Cycle tourism brings £650 million to the UK economy each year, according to research from sustainable transport charity Sustrans.
According to the charity people cycling on the National Cycle Network (NCN) spent, on average, £7 per day, while it estimates the network itself directly supports the equivalent of 15,262 full-time jobs, largely in the food and drink sector.
The figures have been released to coincide with the 20th anniversary of the NCN, which now extends 14,000 miles across the UK.
Among those who benefit from the network are the Diglis Hotel in Worcester which, Sustrans says, benefits from a new riverside loop developed with Worcester City Council and Worcestershire County Council.
Steve Pirone the General Manager of the Diglis House Hotel in Worcester, said: “The riverside is a very important part of the tourism industry in Worcester but until the bridge was built there was no way of getting from one side to the other.
"As a result of the bridge being built and the route being part of the National Cycle Network we have experienced a real benefit and I’m sure other businesses near the route have seen an increase in business too. There’s been at least a 20% increase in our bar and restaurant sales and we also think the new route will increase our hotel figures in the future, as it brings more walkers and cyclists to the area.”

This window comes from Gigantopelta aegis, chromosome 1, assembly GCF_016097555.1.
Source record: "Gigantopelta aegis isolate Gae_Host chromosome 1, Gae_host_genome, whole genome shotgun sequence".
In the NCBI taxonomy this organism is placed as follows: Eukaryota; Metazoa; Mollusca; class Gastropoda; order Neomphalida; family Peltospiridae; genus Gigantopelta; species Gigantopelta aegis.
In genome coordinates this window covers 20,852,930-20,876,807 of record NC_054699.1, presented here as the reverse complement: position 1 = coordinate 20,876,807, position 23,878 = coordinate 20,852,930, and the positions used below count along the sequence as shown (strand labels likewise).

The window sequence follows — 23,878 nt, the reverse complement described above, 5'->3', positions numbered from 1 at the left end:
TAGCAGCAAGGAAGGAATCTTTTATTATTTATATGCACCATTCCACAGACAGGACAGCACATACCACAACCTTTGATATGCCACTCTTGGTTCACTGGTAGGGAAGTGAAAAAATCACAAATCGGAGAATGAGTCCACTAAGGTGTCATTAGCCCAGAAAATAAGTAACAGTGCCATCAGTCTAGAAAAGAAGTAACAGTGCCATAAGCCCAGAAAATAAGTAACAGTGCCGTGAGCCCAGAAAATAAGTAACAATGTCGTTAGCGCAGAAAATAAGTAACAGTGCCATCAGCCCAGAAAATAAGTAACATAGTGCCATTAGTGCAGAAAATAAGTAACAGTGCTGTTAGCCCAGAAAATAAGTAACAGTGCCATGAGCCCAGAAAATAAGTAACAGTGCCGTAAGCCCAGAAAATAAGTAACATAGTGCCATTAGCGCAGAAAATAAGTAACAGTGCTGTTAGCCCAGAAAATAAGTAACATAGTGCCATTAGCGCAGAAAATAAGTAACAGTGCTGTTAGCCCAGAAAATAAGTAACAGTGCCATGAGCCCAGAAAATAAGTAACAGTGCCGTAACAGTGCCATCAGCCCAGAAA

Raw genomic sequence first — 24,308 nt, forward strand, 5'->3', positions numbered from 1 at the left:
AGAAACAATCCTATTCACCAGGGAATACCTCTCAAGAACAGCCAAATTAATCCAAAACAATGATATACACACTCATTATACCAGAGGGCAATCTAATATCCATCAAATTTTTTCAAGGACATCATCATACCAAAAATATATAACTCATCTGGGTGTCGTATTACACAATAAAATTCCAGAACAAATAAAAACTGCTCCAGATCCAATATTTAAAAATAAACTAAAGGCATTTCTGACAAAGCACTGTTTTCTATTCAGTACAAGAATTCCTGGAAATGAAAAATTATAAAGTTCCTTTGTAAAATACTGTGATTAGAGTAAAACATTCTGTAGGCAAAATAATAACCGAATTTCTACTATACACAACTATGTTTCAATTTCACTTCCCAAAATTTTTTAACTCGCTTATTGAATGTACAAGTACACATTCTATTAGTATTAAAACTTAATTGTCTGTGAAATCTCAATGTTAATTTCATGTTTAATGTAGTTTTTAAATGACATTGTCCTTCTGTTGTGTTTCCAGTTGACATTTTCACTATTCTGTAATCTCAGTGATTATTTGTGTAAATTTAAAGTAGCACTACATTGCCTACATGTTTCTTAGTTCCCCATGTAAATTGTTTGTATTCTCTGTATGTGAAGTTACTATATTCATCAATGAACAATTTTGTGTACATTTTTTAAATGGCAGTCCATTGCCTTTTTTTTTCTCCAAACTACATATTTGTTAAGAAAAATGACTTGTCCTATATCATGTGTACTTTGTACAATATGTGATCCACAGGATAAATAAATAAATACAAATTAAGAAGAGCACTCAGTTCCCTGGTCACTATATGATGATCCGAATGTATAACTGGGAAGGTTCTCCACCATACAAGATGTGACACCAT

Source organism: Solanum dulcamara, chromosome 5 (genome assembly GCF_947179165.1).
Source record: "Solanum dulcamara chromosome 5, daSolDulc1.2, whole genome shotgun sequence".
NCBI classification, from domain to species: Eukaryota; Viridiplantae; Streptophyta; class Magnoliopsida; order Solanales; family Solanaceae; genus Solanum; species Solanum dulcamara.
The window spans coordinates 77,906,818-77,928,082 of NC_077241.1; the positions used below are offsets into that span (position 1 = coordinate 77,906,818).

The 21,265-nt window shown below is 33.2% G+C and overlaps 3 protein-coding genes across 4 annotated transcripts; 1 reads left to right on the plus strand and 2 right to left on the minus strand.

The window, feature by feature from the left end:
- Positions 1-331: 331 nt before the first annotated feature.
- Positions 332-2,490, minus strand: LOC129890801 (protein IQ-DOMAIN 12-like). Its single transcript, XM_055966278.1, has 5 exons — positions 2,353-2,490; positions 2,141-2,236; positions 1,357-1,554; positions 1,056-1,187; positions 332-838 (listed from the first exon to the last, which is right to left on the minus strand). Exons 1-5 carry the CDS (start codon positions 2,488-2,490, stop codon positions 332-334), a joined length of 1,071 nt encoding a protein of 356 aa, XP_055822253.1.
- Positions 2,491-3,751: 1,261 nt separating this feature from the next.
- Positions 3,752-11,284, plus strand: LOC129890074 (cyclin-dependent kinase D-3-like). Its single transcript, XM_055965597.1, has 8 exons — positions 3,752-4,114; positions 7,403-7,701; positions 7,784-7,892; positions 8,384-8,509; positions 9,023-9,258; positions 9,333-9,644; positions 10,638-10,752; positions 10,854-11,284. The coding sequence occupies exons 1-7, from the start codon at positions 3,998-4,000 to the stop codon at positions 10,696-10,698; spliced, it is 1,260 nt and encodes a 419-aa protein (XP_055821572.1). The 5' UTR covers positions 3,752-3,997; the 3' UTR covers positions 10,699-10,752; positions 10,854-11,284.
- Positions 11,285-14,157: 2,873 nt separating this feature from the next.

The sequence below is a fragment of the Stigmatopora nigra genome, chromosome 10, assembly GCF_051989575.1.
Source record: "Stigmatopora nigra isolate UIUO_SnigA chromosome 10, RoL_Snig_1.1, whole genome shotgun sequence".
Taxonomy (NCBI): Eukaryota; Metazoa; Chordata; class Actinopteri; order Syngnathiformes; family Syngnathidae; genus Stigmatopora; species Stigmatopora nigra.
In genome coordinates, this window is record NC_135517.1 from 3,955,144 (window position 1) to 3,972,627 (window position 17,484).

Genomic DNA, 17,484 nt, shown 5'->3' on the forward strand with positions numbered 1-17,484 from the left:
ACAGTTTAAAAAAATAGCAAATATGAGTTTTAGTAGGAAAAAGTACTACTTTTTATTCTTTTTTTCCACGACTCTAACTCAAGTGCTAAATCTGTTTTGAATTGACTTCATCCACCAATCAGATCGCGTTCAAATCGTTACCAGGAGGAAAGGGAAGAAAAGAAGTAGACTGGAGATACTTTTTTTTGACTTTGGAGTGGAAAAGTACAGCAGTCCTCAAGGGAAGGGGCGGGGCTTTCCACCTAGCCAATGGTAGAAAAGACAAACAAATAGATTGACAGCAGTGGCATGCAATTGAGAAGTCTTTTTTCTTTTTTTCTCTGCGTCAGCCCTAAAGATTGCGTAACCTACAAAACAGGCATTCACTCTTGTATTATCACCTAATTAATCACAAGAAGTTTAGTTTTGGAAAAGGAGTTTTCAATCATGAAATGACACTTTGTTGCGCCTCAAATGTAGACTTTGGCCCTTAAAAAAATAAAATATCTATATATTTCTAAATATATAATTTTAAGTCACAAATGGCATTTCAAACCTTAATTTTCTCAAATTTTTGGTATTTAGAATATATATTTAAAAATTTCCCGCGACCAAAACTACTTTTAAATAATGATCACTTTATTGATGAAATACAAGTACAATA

Jason Torrance, Policy and Partnerships Director at Sustrans, said: “Since the National Cycle Network was first developed, usage has increased year-on-year, with people using it for all kinds of reasons, from using it to get to work and school as well as going on day trips and holidays.
“The economic benefits of quality walking and cycling routes are significant, both from tourism but also day to day, by reducing congestion, pollution and by enabling people to improve their health.
“The National Cycle Network has identified the potential for changing people’s everyday travel. If as a society we really want more people to get fitter and healthier by walking and cycling then we need to make it more appealing and a big part of that is by making roads safer.
"To enable this to happen, the government must provide consistent long-term funding for cycling and walking to be at least 5% of transport spending, and a Cycling and Walking Investment Strategy that contains a long-term vision and targets, in the same way that already exists for our roads and railways.”